Results from a five-week study focused on endurance athletes, found a significant increase in muscular and biomechanical improvements in the athletes who participated in strength training compared to their non strength training controls [8]. In contrast, the results revealed a significant decrease in maximal strength in the control group, indicating that exclusively cycling is not a substantial tool for improving cycling strength [8].

Furthermore, as cycling is heavily reliant on aerobic metabolism, the study found an improvement in oxygen utilisation in the cyclists assigned to weight training, thereby indicating increased enzyme activity within the muscles and improved cycling economy [8]. Interestingly, for those cyclists concerned about an increase in ‘muscle mass’ effecting their weight this study revealed that weight training does not increase body mass [8]. 

Given the endurance nature of cycling, where training and events can last for multiple hours upon end, performance is heavily reliant on the aerobic metabolism [9]. Therefore, building a cycling economy is key to performance, and through the application of maximal strength training, cyclists can improve their power output at the cost of less effort [9]. However, there is a catch – and that is to incorporate ‘maximal strength training’, and not muscle hypotrophy [9].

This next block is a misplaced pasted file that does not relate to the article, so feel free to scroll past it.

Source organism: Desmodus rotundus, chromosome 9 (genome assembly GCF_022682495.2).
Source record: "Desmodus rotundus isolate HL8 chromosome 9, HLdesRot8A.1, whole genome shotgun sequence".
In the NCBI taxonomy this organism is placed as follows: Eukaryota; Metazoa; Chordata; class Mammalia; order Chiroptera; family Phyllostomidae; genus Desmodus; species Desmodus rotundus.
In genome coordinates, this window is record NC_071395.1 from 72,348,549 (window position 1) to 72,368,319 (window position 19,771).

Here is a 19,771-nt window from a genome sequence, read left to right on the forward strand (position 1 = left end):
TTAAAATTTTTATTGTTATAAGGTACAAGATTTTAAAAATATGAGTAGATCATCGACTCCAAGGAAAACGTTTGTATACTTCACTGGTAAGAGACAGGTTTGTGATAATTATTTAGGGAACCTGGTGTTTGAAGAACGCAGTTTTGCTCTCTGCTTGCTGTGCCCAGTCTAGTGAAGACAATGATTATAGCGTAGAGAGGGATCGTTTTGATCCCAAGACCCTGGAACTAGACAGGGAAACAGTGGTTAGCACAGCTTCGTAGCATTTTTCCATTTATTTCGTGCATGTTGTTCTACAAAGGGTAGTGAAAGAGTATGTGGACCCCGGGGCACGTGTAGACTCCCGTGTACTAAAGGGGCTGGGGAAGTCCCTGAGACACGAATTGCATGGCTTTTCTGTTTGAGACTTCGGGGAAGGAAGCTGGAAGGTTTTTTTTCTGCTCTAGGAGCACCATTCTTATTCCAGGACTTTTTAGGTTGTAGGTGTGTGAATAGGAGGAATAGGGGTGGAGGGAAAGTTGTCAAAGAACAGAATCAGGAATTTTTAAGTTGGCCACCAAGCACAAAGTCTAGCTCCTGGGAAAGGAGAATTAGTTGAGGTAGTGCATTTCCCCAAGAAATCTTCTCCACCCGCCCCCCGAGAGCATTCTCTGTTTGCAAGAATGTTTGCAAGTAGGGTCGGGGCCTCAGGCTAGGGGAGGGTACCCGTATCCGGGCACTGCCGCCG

Findings from a study conducted by A. Sunde et al., found that cyclists who participated in a maximal strength training program, achieved a significant improvement in their cycling economy. As such, the study found that time to reach exhaustion during maximal aerobic power testing increased by 17.2% [9]. In turn, A. Sunde et al. found that cycling economy improved due to various factors delaying the onset of muscle fatigue.

In addition, improved cycling economy found in cyclists involved in maximal strength training is suggested to be caused by an increase fast oxidative type IIa muscle fibres, which are inherently stronger than type I muscle fibres, yet more economical than type IIx muscle fibres [10].

However, more importantly, in his study O. Vikmoen et al. discovered that an increase in type IIa muscle fibres and increased muscle cross sectional area are two main factors that can allows cyclists to improve VO2max.  

Strength Training Specific Exercises for Cyclists

After reaching this point in the article, you may be overwhelmed by the amount of scientific reasoning for strength training as a cyclist. Well, yes, I can appreciate this difficulty, but in this section of the article, you will find all the tools to begin your routine today.